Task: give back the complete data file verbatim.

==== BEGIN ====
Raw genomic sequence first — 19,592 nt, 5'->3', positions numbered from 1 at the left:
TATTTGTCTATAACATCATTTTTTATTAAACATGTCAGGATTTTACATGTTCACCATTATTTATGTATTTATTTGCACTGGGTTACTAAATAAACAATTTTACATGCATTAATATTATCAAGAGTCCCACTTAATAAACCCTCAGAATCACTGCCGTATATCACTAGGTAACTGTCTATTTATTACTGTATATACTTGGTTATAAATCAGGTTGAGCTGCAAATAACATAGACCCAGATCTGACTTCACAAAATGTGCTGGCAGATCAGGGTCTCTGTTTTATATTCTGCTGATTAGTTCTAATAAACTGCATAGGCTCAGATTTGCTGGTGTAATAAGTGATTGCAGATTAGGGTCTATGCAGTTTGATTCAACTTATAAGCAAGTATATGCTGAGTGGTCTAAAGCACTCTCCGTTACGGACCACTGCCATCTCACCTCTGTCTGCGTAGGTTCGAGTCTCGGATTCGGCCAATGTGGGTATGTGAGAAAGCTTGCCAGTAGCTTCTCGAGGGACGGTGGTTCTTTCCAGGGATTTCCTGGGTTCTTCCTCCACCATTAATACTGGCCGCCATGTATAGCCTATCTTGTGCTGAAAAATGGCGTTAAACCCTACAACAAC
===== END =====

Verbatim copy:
Raw genomic sequence first — 19,592 nt, 5'->3', positions numbered from 1 at the left:
TATTTGTCTATAACATCATTTTTTATTAAACATGTCAGGATTTTACATGTTCACCATTATTTATGTATTTATTTGCACTGGGTTACTAAATAAACAATTTTACATGCATTAATATTATCAAGAGTCCCACTTAATAAACCCTCAGAATCACTGCCGTATATCACTAGGTAACTGTCTATTTATTACTGTATATACTTGGTTATAAATCAGGTTGAGCTGCAAATAACATAGACCCAGATCTGACTTCACAAAATGTGCTGGCAGATCAGGGTCTCTGTTTTATATTCTGCTGATTAGTTCTAATAAACTGCATAGGCTCAGATTTGCTGGTGTAATAAGTGATTGCAGATTAGGGTCTATGCAGTTTGATTCAACTTATAAGCAAGTATATGCTGAGTGGTCTAAAGCACTCTCCGTTACGGACCACTGCCATCTCACCTCTGTCTGCGTAGGTTCGAGTCTCGGATTCGGCCAATGTGGGTATGTGAGAAAGCTTGCCAGTAGCTTCTCGAGGGACGGTGGTTCTTTCCAGGGATTTCCTGGGTTCTTCCTCCACCATTAATACTGGCCGCCATGTATAGCCTATCTTGTGCTGAAAAATGGCGTTAAACCCTACAACAAC